Rob Hanna (11:59):
I’m just loving that you’ve said that because that’s talking my language obviously as a sales person and I’ve been involved in recruitment, lots of businesses. And, you know, ultimately, you know, business development is a key core skillset as any, any, any sort of partner as you grow through your career. And ultimately you need to have that fundamental understanding of how commercial sales work. So it’s really good that you kind of highlighted that on top of obviously being technically very good at the law firm and what you do, because it’s great at being very book smart, but you’ve also got to be commercial smart and turn that into conversions and winning clients, fostering relationships and all of that great stuff. So yeah, love that. So you’ve, you’ve achieved a lot, um, alongside being a partner, you’re also a proud mother. Tell us about navigating your journey, uh, into motherhood.
Jayne Backett (12:44):
Yeah, sure. I mean, um, I say this to a lot of team members that I work with and colleagues, you know, there’s never a right time, uh, in your career, in this career in particular to decide to have children. Um, although I must say that lockdown seems to have sparked a few pregnancies. Um, but, um, yeah, there’s never a perfect time because you’re always going to worry, am I going to miss out on this opportunity or that opportunity or, uh, clients and contacts going to forget about me? I think I decided that I wanted that to be part of my life, um, relatively early on. So I, you know, I tried not to, I tried to think of the career as a marathon and not to let that get in the way. And I knew that I wanted more than one child as well because I, I have siblings, but they’re 20 odd years older than me.
Jayne Backett (13:33):
So I was almost raised as an only child. And I, I missed that having a sibling relationship. So I wanted that for my children. Um, so I had to, I’ve got daughter Gracie’s 10 and a son who was eight just this week, called Zac. Um, so yeah, it’s, it’s been a happy time and I always think don’t, you know, since so many successful women, who’ve got big families, you know, three or four children, and they’ve still made a massive success of their career because you can step in and step out and then back in again, if you have the right support networks around you.
Rob Hanna (14:14):
Yeah I think that’s a really good point is almost you, you talked about networking earlier, but also as you had advanced through your career, having the right support in all aspects of your life is so, so, so important. Um, you know, it’s all sounded plain sailing thus far, but you know, in the business world it’s not, and there are lots of knock-backs and lots of challenges. So what have been the biggest challenges you faced when balancing your busy banking,finance practice and being a working mother?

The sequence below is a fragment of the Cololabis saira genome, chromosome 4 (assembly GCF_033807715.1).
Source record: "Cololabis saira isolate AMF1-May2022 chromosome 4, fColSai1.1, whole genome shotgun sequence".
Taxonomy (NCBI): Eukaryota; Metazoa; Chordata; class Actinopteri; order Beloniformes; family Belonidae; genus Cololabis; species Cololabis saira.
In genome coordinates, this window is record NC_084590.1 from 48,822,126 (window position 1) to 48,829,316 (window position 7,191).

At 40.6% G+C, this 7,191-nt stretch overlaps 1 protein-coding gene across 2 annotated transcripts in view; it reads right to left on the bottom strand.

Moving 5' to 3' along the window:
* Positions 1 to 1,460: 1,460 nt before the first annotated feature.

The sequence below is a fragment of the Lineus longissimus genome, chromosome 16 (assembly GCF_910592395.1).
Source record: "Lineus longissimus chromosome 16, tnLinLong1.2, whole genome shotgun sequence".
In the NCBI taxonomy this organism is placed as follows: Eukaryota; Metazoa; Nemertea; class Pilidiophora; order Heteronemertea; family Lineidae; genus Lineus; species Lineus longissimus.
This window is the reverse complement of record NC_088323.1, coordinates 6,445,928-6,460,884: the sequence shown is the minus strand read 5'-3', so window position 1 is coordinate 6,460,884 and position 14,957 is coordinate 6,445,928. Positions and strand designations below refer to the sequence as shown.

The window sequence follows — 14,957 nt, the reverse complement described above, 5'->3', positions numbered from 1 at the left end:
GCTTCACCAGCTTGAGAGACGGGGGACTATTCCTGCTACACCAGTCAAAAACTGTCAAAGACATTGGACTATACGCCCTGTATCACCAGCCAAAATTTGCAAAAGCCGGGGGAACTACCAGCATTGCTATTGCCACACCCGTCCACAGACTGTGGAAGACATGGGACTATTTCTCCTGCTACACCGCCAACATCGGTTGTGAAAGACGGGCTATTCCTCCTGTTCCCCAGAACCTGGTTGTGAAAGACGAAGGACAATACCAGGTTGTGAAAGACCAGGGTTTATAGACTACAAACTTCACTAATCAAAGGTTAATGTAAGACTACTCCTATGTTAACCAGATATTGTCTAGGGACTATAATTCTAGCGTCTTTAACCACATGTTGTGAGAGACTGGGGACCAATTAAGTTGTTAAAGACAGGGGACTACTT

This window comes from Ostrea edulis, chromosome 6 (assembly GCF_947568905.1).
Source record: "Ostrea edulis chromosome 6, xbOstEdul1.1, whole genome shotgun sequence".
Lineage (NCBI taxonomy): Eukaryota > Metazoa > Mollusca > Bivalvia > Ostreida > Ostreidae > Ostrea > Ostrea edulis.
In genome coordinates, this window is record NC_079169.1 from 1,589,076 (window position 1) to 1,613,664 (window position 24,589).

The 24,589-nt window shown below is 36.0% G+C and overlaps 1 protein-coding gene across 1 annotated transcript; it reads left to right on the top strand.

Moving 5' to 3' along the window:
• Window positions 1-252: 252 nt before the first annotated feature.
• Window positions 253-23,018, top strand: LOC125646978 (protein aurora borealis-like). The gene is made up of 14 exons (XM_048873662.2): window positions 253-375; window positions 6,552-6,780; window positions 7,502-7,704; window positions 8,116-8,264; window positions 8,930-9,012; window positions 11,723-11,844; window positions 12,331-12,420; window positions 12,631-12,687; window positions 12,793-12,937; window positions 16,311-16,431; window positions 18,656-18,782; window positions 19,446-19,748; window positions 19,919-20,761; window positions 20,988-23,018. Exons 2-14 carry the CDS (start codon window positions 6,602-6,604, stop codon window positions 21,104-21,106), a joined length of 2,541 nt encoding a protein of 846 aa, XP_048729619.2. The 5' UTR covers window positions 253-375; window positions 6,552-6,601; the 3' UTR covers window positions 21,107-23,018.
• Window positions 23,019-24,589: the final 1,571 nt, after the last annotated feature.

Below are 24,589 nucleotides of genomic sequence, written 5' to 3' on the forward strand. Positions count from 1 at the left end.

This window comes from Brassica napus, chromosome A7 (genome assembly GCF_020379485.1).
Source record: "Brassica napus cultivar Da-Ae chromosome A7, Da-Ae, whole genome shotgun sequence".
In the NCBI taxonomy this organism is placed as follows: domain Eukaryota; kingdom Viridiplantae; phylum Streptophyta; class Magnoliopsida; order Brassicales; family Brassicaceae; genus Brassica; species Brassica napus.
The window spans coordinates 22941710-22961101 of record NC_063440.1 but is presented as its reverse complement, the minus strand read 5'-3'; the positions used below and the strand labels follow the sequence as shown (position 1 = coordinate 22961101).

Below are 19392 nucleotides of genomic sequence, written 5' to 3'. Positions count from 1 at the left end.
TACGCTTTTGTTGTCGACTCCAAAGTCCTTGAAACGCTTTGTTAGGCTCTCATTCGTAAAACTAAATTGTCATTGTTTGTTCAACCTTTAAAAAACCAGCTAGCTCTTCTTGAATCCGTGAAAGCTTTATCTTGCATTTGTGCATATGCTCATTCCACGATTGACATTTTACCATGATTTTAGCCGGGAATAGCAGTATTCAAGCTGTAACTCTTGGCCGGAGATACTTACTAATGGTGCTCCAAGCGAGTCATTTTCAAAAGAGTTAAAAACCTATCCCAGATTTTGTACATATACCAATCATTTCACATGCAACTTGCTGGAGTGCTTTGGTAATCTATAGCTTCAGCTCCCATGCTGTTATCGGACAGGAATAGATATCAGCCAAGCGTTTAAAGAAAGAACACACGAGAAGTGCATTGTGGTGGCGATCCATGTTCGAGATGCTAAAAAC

Jayne Backett (14:41):
There’s lots of challenges. Um, you know, I think when I started at Fieldfisher, one of the challenges is that, um, I’d come into a new firm as a lateral hire and nobody knew who I was or whether I didn’t even know whether I would make a go of it. Um, it was throwing balls in the air. And so I didn’t have a team structure around me. I didn’t have the loyalty of people who I’d worked alongside for a long time. Um, and I had to build and earn that trust of the team as well as trying to bring in clients and service them. And I think I have to say that that was very stressful because once I did start to bring in work and it did take a little while to get going, but once I did start to bring in work, I then found that it quickly accelerate beyond the boundaries of the, the team that, um, I had around me and working out, you know, not having previously been a partner and working out alongside my other partners that Fieldfisher, how to resource these new deals and, you know, put a finger in the wind and say what the pipeline, you know, would look like and how long it would sustain itself.
Jayne Backett (15:54):
And all of those things, you know, you’re making guesstimates all of the time, um, as to how to run the business. And I think I’m sure anyone in a similar business, um, will understand those challenges.
Rob Hanna (16:07):
Yeah, no, absolutely. And thanks so much once again for sharing that. And then for, you know, um, mothers returning to work in the law, what one piece of advice would you give to them?
Jayne Backett (16:20):
Yeah, I would say, um, you know, come, come back, the thing I’ve said and I’ve shouted it and shouted it, I don’t shout much anymore, but you know, I’ve shouted it loudly in partner meetings is, you know, just get people back. I remember back to Dominic Griffis at Mayer Brown. The one thing that, you know, I’m really so grateful to him for is that when I’d had my first child, he said, just come back. Doesn’t matter how many days in, how many days you want to work at home, doesn’t matter? Doesn’t matter, Um, if you want to do one day a week, five days a week, you know, whatever you want. And I thought that there were probably hardly anybody in the city around that time in 2010 or 11 that were saying those things to their employees and you know, what an inspiration to be able to think that I had the flexibility to just come back and I think he was absolutely right.
Jayne Backett (17:10):
And he did that for many of the women in that team at the time, or through those years where he just encouraged them to step back on in whatever form that looked like. And yes, naturally inspiration. And I try and carry that through and just say to the women or the men now going out, you know, just come back. It doesn’t matter. Um, you know, we’ll make it work, but not everybody has that, you know, that much of an open mind about it or that longer term view of if you get people to step back on, they’ll probably want to do a bit more and, you know, feed back in as they can.